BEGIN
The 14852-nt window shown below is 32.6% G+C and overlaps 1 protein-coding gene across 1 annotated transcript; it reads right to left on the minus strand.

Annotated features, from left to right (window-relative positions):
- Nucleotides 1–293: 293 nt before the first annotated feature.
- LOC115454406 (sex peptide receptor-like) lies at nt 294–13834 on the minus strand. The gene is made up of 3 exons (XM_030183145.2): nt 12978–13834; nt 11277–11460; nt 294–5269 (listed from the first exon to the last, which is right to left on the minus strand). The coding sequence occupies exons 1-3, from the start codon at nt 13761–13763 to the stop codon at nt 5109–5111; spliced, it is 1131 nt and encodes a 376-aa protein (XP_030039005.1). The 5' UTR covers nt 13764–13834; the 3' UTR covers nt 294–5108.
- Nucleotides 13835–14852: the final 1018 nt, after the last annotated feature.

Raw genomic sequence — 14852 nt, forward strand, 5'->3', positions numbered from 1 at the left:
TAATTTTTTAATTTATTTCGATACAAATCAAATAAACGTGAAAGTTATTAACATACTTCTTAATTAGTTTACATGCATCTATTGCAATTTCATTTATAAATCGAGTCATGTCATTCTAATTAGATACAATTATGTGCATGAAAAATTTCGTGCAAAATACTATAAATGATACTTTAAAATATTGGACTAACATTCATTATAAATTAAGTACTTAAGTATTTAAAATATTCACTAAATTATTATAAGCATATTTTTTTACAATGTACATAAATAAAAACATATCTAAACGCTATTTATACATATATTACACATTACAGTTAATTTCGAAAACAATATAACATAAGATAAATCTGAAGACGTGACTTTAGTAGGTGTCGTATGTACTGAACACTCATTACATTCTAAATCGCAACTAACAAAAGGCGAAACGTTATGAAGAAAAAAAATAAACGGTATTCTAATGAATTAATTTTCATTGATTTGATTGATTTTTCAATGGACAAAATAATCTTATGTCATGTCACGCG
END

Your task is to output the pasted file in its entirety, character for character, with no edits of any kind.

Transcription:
The 14852-nt window shown below is 32.6% G+C and overlaps 1 protein-coding gene across 1 annotated transcript; it reads right to left on the minus strand.

Annotated features, from left to right (window-relative positions):
- Nucleotides 1–293: 293 nt before the first annotated feature.
- LOC115454406 (sex peptide receptor-like) lies at nt 294–13834 on the minus strand. The gene is made up of 3 exons (XM_030183145.2): nt 12978–13834; nt 11277–11460; nt 294–5269 (listed from the first exon to the last, which is right to left on the minus strand). The coding sequence occupies exons 1-3, from the start codon at nt 13761–13763 to the stop codon at nt 5109–5111; spliced, it is 1131 nt and encodes a 376-aa protein (XP_030039005.1). The 5' UTR covers nt 13764–13834; the 3' UTR covers nt 294–5108.
- Nucleotides 13835–14852: the final 1018 nt, after the last annotated feature.

Raw genomic sequence — 14852 nt, forward strand, 5'->3', positions numbered from 1 at the left:
TAATTTTTTAATTTATTTCGATACAAATCAAATAAACGTGAAAGTTATTAACATACTTCTTAATTAGTTTACATGCATCTATTGCAATTTCATTTATAAATCGAGTCATGTCATTCTAATTAGATACAATTATGTGCATGAAAAATTTCGTGCAAAATACTATAAATGATACTTTAAAATATTGGACTAACATTCATTATAAATTAAGTACTTAAGTATTTAAAATATTCACTAAATTATTATAAGCATATTTTTTTACAATGTACATAAATAAAAACATATCTAAACGCTATTTATACATATATTACACATTACAGTTAATTTCGAAAACAATATAACATAAGATAAATCTGAAGACGTGACTTTAGTAGGTGTCGTATGTACTGAACACTCATTACATTCTAAATCGCAACTAACAAAAGGCGAAACGTTATGAAGAAAAAAAATAAACGGTATTCTAATGAATTAATTTTCATTGATTTGATTGATTTTTCAATGGACAAAATAATCTTATGTCATGTCACGCG